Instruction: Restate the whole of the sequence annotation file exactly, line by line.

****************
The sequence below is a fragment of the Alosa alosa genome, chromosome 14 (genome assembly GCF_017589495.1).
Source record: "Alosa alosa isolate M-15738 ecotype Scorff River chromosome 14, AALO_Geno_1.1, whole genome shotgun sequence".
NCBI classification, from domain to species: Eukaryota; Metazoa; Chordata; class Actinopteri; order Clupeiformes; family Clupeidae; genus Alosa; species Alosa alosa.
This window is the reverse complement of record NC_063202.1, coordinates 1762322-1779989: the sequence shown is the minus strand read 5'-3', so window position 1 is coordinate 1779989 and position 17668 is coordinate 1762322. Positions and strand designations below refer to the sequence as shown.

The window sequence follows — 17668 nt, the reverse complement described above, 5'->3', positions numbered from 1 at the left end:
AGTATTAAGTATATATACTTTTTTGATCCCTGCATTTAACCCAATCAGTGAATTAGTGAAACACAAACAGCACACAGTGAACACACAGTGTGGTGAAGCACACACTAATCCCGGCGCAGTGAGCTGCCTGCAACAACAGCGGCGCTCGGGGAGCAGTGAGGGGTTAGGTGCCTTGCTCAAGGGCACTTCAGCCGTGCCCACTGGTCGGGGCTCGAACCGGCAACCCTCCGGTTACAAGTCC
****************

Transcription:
The sequence below is a fragment of the Alosa alosa genome, chromosome 14 (genome assembly GCF_017589495.1).
Source record: "Alosa alosa isolate M-15738 ecotype Scorff River chromosome 14, AALO_Geno_1.1, whole genome shotgun sequence".
NCBI classification, from domain to species: Eukaryota; Metazoa; Chordata; class Actinopteri; order Clupeiformes; family Clupeidae; genus Alosa; species Alosa alosa.
This window is the reverse complement of record NC_063202.1, coordinates 1762322-1779989: the sequence shown is the minus strand read 5'-3', so window position 1 is coordinate 1779989 and position 17668 is coordinate 1762322. Positions and strand designations below refer to the sequence as shown.

The window sequence follows — 17668 nt, the reverse complement described above, 5'->3', positions numbered from 1 at the left end:
AGTATTAAGTATATATACTTTTTTGATCCCTGCATTTAACCCAATCAGTGAATTAGTGAAACACAAACAGCACACAGTGAACACACAGTGTGGTGAAGCACACACTAATCCCGGCGCAGTGAGCTGCCTGCAACAACAGCGGCGCTCGGGGAGCAGTGAGGGGTTAGGTGCCTTGCTCAAGGGCACTTCAGCCGTGCCCACTGGTCGGGGCTCGAACCGGCAACCCTCCGGTTACAAGTCC